"In May, Mrs. Clinton wrote Defense Secretary Robert Gates with a reasonable question: Had the Pentagon done any planning for withdrawal from Iraq? What she got back was a belligerent brush-off. Mr. Edelman, who said he represented Mr. Gates, wrote that “premature and public discussion of the withdrawal of U.S. forces from Iraq reinforces enemy propaganda that the United States will abandon its allies in Iraq.” " NY Times Editorial
Article 1, Section 8 of the US Constitution is clear in stating that Congress shall have the power:
"To raise and support Armies, but no Appropriation of Money to that Use shall be for a longer Term than two Years;
To provide and maintain a Navy;
To make Rules for the Government and Regulation of the land and naval Forces."
Senator Clinton is a member of the Senate committee that exercises oversight with regard to the Armed Forces of the United States and the Defense Department. That includes Mr. Edelman. The Senate has the responsibility of deciding whether or not it will confirm the president's "nominations" (constitutional language) in appointing and promoting officers and senior civilians like Mr. Edelman. With the House, it legislates the organization and missions of the armed forces and the Department of Defense generally. As we all know (I hope), the senate acts on the money bills that originate in the House of Representatives that fund everything in the government, including the Department of Defense. There is nothing in the Constitution that requires the Congress to give the Executive Branch anything in particular it asks for in terms of budget and authorizations.
Mr. Edelman, like many in this administration do not seem to understand, or at least accept that the Congress is a branch of government equal to and independent from the executive branch. This White House speaks of the Congress in such a way as to make it clear that it regards the legislature as an adversary in a contest for control of the government. That tendency is much more apparent now that the Democrats control the Congress and the enthusiastic endorsement of White House wishes is no longer automatic.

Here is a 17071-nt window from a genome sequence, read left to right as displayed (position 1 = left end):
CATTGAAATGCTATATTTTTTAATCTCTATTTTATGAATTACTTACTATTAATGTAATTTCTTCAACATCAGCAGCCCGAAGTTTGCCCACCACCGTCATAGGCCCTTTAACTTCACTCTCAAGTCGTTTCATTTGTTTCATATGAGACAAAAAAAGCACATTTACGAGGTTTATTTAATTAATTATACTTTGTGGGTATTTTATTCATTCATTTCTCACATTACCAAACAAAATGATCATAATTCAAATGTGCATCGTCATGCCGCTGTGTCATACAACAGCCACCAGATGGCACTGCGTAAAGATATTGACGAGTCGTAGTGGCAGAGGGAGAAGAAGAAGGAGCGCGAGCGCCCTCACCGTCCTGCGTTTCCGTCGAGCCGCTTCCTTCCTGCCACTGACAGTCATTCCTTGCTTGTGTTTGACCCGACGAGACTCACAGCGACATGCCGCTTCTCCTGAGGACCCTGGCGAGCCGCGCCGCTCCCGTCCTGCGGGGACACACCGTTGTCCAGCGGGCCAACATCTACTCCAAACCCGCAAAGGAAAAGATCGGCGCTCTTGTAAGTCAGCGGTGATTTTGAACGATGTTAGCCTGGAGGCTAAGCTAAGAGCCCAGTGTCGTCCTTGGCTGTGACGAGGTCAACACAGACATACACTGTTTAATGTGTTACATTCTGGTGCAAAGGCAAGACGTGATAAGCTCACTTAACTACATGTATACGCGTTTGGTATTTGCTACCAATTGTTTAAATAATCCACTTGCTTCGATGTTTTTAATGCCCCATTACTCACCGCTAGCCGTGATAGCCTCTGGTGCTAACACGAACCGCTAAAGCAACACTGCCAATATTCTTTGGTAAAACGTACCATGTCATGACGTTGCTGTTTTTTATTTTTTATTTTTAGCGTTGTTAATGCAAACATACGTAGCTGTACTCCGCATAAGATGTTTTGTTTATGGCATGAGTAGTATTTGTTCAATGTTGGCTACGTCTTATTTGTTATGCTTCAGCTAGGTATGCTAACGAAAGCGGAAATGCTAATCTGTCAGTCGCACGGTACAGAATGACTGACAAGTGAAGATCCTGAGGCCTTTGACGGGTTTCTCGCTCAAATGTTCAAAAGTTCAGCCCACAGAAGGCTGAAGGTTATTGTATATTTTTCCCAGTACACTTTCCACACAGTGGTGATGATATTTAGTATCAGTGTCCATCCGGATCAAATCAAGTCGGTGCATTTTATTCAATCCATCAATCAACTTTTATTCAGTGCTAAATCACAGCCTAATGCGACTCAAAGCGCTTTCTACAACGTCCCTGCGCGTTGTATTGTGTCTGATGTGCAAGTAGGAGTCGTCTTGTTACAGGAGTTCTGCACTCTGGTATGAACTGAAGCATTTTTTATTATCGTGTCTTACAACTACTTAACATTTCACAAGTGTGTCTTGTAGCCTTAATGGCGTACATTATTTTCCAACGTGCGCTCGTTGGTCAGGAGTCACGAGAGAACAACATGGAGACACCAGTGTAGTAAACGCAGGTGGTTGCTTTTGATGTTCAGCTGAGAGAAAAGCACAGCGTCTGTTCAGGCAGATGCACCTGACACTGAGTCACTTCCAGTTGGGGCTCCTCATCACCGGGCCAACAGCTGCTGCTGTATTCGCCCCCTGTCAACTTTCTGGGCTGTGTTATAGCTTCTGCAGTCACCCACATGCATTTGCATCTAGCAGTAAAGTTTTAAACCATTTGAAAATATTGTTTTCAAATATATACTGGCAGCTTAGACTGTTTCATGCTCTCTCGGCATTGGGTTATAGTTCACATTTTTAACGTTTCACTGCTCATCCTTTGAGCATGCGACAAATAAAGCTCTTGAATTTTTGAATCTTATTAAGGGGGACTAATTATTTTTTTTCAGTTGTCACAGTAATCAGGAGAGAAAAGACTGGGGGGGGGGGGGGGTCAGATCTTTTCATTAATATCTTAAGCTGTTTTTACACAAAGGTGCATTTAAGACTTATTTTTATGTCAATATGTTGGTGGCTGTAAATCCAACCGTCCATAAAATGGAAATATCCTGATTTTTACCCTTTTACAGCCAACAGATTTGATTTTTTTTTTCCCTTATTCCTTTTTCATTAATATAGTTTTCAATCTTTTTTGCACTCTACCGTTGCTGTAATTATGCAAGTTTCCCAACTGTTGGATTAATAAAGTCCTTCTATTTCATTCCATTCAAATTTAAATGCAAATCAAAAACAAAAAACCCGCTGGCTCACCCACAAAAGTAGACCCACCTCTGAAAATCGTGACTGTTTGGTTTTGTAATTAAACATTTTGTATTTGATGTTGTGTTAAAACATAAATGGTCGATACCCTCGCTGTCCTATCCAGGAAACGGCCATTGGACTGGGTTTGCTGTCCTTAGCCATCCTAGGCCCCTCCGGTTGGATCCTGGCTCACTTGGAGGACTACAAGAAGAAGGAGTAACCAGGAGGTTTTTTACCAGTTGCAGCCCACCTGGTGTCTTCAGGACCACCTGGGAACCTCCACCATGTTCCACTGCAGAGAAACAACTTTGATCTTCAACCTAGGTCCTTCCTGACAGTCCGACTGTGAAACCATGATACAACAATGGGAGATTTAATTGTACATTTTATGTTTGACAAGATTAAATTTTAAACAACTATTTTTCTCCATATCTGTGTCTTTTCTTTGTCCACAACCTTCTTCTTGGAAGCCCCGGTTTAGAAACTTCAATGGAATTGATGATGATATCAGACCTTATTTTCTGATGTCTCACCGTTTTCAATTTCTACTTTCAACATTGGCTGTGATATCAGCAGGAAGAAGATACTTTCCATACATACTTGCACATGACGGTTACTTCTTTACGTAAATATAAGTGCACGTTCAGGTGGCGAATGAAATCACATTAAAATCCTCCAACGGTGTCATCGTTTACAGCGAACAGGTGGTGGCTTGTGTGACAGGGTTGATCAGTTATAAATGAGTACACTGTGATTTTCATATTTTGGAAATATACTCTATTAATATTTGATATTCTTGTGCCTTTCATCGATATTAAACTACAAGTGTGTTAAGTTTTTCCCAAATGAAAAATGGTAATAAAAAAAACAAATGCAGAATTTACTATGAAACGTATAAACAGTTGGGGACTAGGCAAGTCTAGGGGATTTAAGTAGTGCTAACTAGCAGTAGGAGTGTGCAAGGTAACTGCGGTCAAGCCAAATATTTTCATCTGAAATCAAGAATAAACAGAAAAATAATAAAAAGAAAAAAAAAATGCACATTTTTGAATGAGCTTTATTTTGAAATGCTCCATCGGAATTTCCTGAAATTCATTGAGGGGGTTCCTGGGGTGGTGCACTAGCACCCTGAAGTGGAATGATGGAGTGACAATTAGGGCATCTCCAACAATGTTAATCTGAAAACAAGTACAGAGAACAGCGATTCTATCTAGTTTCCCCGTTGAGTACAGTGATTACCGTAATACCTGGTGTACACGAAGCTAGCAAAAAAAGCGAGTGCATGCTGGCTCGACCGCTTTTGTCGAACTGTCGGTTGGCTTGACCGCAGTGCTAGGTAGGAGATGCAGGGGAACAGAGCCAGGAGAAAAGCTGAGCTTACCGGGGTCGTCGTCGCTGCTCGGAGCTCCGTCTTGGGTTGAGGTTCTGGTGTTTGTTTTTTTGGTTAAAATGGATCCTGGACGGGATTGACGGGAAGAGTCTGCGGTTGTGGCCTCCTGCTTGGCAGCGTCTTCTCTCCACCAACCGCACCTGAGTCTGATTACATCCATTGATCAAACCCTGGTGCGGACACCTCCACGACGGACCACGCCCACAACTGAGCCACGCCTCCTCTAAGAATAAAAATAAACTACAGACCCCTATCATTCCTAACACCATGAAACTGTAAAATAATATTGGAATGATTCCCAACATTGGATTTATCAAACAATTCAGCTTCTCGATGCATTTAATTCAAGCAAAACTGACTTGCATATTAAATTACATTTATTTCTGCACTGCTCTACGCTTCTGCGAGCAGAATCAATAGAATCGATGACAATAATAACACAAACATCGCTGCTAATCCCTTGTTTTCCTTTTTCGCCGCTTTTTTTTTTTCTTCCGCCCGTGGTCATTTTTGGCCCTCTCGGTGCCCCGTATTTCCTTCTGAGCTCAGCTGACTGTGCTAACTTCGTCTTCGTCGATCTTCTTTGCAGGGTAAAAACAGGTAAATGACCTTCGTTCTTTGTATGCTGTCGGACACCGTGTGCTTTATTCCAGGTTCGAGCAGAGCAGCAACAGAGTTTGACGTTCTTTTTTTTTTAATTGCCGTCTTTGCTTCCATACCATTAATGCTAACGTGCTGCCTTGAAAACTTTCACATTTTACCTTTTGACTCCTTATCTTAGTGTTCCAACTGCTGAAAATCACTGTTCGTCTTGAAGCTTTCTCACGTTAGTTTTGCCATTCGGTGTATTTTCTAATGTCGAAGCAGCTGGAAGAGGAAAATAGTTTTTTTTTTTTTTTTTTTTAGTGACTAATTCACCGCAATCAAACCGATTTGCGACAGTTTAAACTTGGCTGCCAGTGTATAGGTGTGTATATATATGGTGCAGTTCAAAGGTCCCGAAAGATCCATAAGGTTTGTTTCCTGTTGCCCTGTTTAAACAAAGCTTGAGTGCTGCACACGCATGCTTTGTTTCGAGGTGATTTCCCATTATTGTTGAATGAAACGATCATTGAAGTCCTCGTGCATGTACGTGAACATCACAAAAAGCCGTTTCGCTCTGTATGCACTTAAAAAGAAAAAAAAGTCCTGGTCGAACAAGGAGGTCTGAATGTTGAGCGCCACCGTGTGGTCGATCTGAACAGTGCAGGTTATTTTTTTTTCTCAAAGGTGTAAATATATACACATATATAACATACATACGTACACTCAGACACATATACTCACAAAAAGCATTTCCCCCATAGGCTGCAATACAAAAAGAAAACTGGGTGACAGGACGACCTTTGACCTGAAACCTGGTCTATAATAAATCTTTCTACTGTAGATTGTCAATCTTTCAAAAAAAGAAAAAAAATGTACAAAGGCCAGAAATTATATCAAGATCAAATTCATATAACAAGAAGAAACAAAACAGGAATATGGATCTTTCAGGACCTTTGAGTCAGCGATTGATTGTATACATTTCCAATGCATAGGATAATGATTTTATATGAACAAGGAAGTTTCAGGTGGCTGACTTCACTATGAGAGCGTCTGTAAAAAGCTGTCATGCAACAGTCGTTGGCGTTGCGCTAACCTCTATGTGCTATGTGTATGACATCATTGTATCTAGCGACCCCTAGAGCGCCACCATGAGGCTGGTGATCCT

Senator Clinton had every right to ask if there were serious contingency plans being made about HOW we would withdraw from Iraq. A civil and constitutionally correct response to her question would not have required a public and unclassified answer. So far as I know, she does not have a record of unauthorized disclosure of classified information. Others do, (and not all of them in the Congress), but she does not.
As she has observed, it would be a massive undertaking to safely withdraw our forces from Iraq. Whether the withdrawal takes place in a benign condition following the victory that the administration still anticipates or in a hostile environment, the removal of our forces would require a level of systematic planning in detail that could not safely be made while trying to withdraw. As Senator Clinton has observed, "You don't snap your fingers, and begin to withdraw." In fact, a prudent program of withdrawal would require many months. Such contingency plans would rightly be kept secret for the reasons that Edelman mentions. Secrets can be kept. Edelman knows that. It is not true that everything "leaks" to the media.
Skeptics will say that the administration has not had such plans drawn up because it does not intend to leave Iraq in the foreseeable future. The continued egregious references to the US presence in Korea and Europe reinforce the skeptics' view. If the skeptics' view is correct, then the same flawed understanding of the Middle East that underlay the intervention in Iraq must still persist. The fact is that there will never be even relative peace in Iraq so long as our forces attempt to police hostile populations there.
We are going to have to leave as a pre-requisite for the bloody, messy process that will take place in Iraq before the warring ethno-religious nations there settle the question of who will rule and where. The victors in that struggle will deal with the foreign jihadis. They will have a lot of surreptitious help from outside Iraq.
If we are going to leave a training and supply presence behind and a much smaller force for protection of that effort, the protective force will have to be located among friendly people. I have dealt with that question elsewhere in these pages. (Someone will show you where)
In any event, Senator Clinton was not, in any way, "out of line" to ask to be told what is being done to safeguard American forces in all contingencies. Mr. Edelman should be disciplined for the outrageous answer that he gave her.
We live in an age in which the forces of anti-republicanism and anti-constitutionalism are strong.
Franklin was right. We can have a republic if we are strong enough to keep it. pl